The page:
Brighton Vino Jegarajan

Project Team

Foreword

I'm neither for nor against the idea of Sarahah. I'm indifferent towards it. This extension was developed as a quick hack in response to a casual conversation with a friend who asked: "Is there a way to block these annoying Sarahah.com posts flooding my Facebook feed ?" :) A day later, here I am.

What is Sarahah? TL;DR Version

Service, named after the Arabic word for “honesty,” quickly became a hit. Following its launch in June on the App Store, it rose to the top free app. Sarahah bills itself as a way to collect “honest” feedback — a chance for friends and co-workers to offer advice, comment on your strengths and weaknesses, or frankly point out problems. Sarahah has become a full-blown fad, taking over the feeds of Twitter and Facebook through screenshots of the teal speech bubbles that hold their anonymous messages.

The Issue

Though Facebook feeds offers a way to block certain App Post, posts from Sarahah are embedded images that not posted or linked to a Facebook App. Hence the current system was limited in its ability to block all Sarahah related posted for a user. The fact that the service went viral, most users, especially in certain demographics and geographic sectors see a steep rise in Sarahah posts.

The Solution

The Chrome extension works on Facebook.com pages and 'listens' for changes to Feed (using MutationObservers). The extension on the client browser then scans the newly loaded posts for images and hyperlinks to '*.sarahah.com'.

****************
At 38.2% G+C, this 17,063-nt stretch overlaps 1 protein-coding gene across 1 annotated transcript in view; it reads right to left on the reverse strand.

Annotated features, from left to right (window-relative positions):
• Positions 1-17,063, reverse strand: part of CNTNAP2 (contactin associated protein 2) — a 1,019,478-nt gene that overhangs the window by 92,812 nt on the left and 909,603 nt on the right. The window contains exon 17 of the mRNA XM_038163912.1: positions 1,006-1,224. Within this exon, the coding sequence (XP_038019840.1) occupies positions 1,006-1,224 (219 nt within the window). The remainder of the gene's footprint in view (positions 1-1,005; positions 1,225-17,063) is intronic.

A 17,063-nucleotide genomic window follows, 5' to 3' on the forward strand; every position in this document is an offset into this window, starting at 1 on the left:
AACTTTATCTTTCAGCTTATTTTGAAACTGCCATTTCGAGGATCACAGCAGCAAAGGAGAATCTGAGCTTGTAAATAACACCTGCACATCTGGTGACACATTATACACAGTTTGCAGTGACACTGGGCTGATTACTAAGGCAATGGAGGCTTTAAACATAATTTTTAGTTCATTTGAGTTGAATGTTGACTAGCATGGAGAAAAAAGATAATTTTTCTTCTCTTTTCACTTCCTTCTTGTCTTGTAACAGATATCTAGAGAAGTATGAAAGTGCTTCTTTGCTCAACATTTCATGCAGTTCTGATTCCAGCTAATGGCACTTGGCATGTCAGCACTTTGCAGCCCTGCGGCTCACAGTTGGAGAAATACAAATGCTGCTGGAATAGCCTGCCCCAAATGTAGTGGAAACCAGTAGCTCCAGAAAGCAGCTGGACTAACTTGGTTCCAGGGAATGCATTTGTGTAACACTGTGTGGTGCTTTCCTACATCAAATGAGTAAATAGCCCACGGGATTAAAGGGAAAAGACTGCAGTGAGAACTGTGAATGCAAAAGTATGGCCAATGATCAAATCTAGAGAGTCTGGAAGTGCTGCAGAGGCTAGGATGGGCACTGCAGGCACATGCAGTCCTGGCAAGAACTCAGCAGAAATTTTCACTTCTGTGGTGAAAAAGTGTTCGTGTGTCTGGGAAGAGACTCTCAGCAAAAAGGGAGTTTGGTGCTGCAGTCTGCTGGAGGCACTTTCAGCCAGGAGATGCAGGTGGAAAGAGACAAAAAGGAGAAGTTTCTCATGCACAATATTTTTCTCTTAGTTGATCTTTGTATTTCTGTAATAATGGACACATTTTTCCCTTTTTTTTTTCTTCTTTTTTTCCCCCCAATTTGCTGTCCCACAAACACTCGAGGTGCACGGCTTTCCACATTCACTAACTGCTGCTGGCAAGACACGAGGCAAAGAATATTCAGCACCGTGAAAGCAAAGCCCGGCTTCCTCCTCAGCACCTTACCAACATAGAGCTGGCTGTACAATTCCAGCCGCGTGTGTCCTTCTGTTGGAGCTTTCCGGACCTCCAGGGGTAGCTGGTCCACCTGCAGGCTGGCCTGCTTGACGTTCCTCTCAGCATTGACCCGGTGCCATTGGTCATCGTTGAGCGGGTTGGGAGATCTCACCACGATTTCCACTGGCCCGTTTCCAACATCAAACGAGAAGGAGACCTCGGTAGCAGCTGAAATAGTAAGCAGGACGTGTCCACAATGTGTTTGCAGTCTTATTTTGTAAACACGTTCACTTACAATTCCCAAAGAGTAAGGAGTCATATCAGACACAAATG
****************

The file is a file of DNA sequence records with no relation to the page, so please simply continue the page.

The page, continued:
For a noob extension developer, with limited client-side image processing experience, it was fascinating to look back at the different approaches I attempted and failed.

Approach - I (Image Similarity)

Resemble.JS, a library analyses and compares images with HTML5 canvas and JavaScript. It compares two image canvases and provides a percentage similarity between the two images.

With a base image of the Sarahah message bubble, the extension tried to compare images on the feed for similarity. Unfortunately, the processing of this operation was rather heavyweight for the rate at which new feeds loaded on feeds and this led to frequent unresponsiveness of the browser tab.

Optimizing the scan by looking for images above a particular size of width did not help much in improving the performance issues.

Approach - II (Dominant Color)

The next approach was to use the 'Teal' branding of Sarahah to spot the images. I explored identifying the commonly used color in the image to match with 'Teal' piggy-banking on a library, Color-Thief.

However, there was one limitation to this approach. The palette returned varied depending on the number of words in the message and this lead to a relatively poor hit rate of about 70%.

Approach - III (Vibrant Color)

In the process of looking around of client side image processing libraries, I stumbled on Vibrant.js which in addition to the dominant colors, also returned the 'Most Vibrant' colors among other qualified colors.

This way the hit rate to the match for Teal color in most cases except the ones with 'excessive' emojis was much better.

Bringing it all together

The final optimization to improve the color matching. I learn that the 'color distance' between two RGB triplets was an inaccurate measure of color similarity. DeltaE Algorithms was better based on the perception of the human eye for color similarity.

After optimizing the match distances values based on a training set of 1000 images generated from a rather crude library, Occupy-Sarahah, I was able to ascertain a limiting distance with 95% confidence levels.

Closing Thoughts

However, the extension is not available on the Chrome Web Store (but can be downloaded from the link below). The extension in certain ways discourages the use and promotion of Sarahah App. On an ethical note and with empathy towards the developers of Sarahah, I believe the choice of use and disuse should be left to the user and not be enforced.